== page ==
What is the optimal time frame for an effective workout session from the time you begin your first set up until you complete your last one?

45 minutes? An hour and 15? 2 hours?

The truth is that there really is no single “best” answer here.

The simple guideline I would give is that your workout can last as long as you need it to as long as your overall training intensity, energy and focus has not significantly declined.

When your workout length begins drifting into the upper ranges, your mental drive and physical performance will begin to steadily decrease, and this has two main consequences…

First off, the specific exercises you perform towards the end of the workout will not be executed with optimal focus and intensity, and this will negatively affect the stimulation of whichever muscles you’re attempting to train.

Secondly, because your overall focus has dropped, you may also be increasing your chances of injury due to less than perfect form as you become increasingly fatigued.

It’s impossible to put an exact time frame on when this will become an actual concern, as it will be affected by several factors…

Workout Type – An all-out leg workout consisting of squats, leg presses and Romanian deadlifts is going to take a lot more out of you than a moderate intensity bicep and tricep workout.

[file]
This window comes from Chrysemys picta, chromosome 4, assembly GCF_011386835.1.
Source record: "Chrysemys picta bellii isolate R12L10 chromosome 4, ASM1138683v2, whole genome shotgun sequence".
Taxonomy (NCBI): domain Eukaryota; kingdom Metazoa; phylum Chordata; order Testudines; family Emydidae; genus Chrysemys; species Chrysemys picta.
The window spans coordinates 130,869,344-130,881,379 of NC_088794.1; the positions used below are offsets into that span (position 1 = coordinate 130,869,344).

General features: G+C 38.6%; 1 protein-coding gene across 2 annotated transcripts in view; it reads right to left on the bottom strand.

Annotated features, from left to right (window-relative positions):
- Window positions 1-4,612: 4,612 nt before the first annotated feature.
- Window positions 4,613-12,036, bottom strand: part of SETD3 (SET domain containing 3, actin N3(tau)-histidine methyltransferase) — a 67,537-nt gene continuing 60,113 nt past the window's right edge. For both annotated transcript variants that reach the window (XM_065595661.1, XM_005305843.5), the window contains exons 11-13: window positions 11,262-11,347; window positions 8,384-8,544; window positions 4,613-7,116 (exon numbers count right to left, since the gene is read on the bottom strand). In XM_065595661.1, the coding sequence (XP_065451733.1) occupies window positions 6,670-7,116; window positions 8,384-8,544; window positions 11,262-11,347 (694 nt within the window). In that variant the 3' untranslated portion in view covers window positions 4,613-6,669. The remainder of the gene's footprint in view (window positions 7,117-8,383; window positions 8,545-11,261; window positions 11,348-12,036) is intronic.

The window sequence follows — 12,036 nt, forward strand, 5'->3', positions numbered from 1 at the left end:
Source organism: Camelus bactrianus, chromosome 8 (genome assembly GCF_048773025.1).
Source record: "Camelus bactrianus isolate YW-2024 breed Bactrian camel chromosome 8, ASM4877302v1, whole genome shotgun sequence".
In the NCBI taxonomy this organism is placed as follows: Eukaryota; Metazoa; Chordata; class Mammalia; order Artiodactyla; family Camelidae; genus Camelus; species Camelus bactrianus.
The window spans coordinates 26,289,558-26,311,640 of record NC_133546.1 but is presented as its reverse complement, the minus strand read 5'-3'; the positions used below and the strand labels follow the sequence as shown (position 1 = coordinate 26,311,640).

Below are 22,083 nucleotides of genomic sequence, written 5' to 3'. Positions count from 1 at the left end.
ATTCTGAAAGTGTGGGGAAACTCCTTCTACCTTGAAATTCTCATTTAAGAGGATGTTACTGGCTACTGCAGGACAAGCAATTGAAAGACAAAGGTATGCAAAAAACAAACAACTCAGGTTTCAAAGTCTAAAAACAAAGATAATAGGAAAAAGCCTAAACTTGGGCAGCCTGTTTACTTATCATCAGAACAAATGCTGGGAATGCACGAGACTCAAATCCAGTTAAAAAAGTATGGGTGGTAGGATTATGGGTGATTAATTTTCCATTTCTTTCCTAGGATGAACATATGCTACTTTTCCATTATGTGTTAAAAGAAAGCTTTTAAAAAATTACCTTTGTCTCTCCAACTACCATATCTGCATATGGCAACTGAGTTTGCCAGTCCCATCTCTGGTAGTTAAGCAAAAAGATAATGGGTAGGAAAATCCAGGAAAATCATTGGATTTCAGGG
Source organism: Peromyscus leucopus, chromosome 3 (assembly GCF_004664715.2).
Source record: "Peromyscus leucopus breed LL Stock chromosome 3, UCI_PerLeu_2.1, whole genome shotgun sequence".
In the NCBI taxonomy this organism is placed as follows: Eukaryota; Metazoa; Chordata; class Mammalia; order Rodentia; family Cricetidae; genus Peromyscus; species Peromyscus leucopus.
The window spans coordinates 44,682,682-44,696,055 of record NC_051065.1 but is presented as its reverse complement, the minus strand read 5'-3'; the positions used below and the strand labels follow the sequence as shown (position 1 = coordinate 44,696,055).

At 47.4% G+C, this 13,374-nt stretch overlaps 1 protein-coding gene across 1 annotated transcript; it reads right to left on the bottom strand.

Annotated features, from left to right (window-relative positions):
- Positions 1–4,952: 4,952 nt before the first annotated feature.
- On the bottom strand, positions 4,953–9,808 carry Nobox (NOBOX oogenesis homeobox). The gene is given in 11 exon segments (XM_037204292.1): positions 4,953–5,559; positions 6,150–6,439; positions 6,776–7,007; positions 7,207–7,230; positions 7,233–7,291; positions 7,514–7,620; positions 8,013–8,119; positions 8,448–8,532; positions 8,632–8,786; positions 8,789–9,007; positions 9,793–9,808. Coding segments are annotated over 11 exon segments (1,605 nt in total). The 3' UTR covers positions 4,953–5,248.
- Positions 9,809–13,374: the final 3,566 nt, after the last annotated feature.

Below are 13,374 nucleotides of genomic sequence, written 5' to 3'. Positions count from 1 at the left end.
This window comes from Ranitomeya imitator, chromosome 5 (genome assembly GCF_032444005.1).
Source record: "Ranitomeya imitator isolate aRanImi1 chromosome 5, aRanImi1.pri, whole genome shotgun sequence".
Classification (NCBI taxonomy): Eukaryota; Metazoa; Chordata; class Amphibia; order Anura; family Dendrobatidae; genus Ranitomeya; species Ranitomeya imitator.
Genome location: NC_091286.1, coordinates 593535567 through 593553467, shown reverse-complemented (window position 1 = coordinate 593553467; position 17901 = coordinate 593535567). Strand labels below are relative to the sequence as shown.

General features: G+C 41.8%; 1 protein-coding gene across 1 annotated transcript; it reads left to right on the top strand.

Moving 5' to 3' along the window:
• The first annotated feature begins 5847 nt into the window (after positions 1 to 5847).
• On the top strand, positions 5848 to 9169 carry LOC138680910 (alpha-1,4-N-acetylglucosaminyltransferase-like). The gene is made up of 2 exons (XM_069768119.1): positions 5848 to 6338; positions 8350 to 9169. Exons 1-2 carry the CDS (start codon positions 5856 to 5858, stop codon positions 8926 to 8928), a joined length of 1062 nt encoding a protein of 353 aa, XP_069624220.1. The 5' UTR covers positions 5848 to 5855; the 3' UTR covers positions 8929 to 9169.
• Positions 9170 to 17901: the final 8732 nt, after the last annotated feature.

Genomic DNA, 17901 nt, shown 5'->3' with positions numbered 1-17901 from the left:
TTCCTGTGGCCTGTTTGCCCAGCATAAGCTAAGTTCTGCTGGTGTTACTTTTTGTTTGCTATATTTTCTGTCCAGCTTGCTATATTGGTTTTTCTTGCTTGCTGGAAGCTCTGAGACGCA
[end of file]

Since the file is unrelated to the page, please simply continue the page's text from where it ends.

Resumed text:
The specific muscles you’re training and the exercises you’re performing will play a huge role in how long you can effectively sustain your strength and energy levels.

Nutrition – The consistency of your diet in the 12-24 hour period prior to your workout can have quite a measurable impact as well. If you ate poorly the previous day and in the hours leading up to your session, expect a drop in your overall performance, and vice versa.

Individual Fitness Level – Some people are simply more well-adapted to intense weight training due to their experience level and genetics, and this affects how long and hard they’re able to train.

Mood And Motivation – The mind plays a huge role in the outcome of our workouts (and in pretty much everything else we do), and if for whatever reason you’re feeling particularly pumped up and motivated to lift on any given day, you’ll likely be able to train effectively for longer periods of time.

Supplementation – When taken 30-45 minutes before your session, a select few pre-workout supplements can give you the extra mental focus and strength needed to continue your workout for an extended period of time if necessary. (Get my no B.S supplementation guide here)

Because of all the potential factors that can come into play, there’s really no necessity to put a specific time frame on your workout in terms of minimum and maximum length.

For most people in most situations, you’re probably looking at a workout lasting in the range of 45-90 minutes from the time you perform your first working set until the completion of your final working set (this excludes warmups).

This is just an estimate, however.

In any case, don’t obsess over the specific time frame of your workouts.

Just make sure that…

A) You’re getting all of the necessary work done.

B) You’re not taking any more rest between sets than is necessary.

C) You’re able to maintain a high level of focus, strength and intensity all the way through in order to effectively stimulate your muscles and maintain proper form at all times.

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